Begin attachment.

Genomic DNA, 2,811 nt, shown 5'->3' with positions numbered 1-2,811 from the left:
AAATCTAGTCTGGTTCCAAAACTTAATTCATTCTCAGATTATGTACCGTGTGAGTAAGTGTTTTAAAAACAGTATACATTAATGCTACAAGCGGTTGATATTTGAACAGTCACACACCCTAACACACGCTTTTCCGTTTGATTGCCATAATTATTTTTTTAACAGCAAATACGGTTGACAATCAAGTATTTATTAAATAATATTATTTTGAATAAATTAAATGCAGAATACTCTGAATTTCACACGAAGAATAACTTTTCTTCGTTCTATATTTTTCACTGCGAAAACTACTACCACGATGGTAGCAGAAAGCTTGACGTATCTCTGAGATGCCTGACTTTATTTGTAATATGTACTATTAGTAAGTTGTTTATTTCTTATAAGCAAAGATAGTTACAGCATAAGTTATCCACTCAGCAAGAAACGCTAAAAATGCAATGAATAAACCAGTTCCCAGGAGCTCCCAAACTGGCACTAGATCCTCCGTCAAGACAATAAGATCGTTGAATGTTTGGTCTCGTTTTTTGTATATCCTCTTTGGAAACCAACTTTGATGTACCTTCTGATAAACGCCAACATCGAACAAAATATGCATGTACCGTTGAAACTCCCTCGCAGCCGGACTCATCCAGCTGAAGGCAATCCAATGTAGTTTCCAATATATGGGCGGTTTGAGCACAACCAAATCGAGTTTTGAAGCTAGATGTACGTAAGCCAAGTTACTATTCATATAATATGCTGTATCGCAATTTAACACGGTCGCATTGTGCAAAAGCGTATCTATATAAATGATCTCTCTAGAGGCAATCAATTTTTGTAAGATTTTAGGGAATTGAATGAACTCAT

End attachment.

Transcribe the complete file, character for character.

Genomic DNA, 2,811 nt, shown 5'->3' with positions numbered 1-2,811 from the left:
AAATCTAGTCTGGTTCCAAAACTTAATTCATTCTCAGATTATGTACCGTGTGAGTAAGTGTTTTAAAAACAGTATACATTAATGCTACAAGCGGTTGATATTTGAACAGTCACACACCCTAACACACGCTTTTCCGTTTGATTGCCATAATTATTTTTTTAACAGCAAATACGGTTGACAATCAAGTATTTATTAAATAATATTATTTTGAATAAATTAAATGCAGAATACTCTGAATTTCACACGAAGAATAACTTTTCTTCGTTCTATATTTTTCACTGCGAAAACTACTACCACGATGGTAGCAGAAAGCTTGACGTATCTCTGAGATGCCTGACTTTATTTGTAATATGTACTATTAGTAAGTTGTTTATTTCTTATAAGCAAAGATAGTTACAGCATAAGTTATCCACTCAGCAAGAAACGCTAAAAATGCAATGAATAAACCAGTTCCCAGGAGCTCCCAAACTGGCACTAGATCCTCCGTCAAGACAATAAGATCGTTGAATGTTTGGTCTCGTTTTTTGTATATCCTCTTTGGAAACCAACTTTGATGTACCTTCTGATAAACGCCAACATCGAACAAAATATGCATGTACCGTTGAAACTCCCTCGCAGCCGGACTCATCCAGCTGAAGGCAATCCAATGTAGTTTCCAATATATGGGCGGTTTGAGCACAACCAAATCGAGTTTTGAAGCTAGATGTACGTAAGCCAAGTTACTATTCATATAATATGCTGTATCGCAATTTAACACGGTCGCATTGTGCAAAAGCGTATCTATATAAATGATCTCTCTAGAGGCAATCAATTTTTGTAAGATTTTAGGGAATTGAATGAACTCAT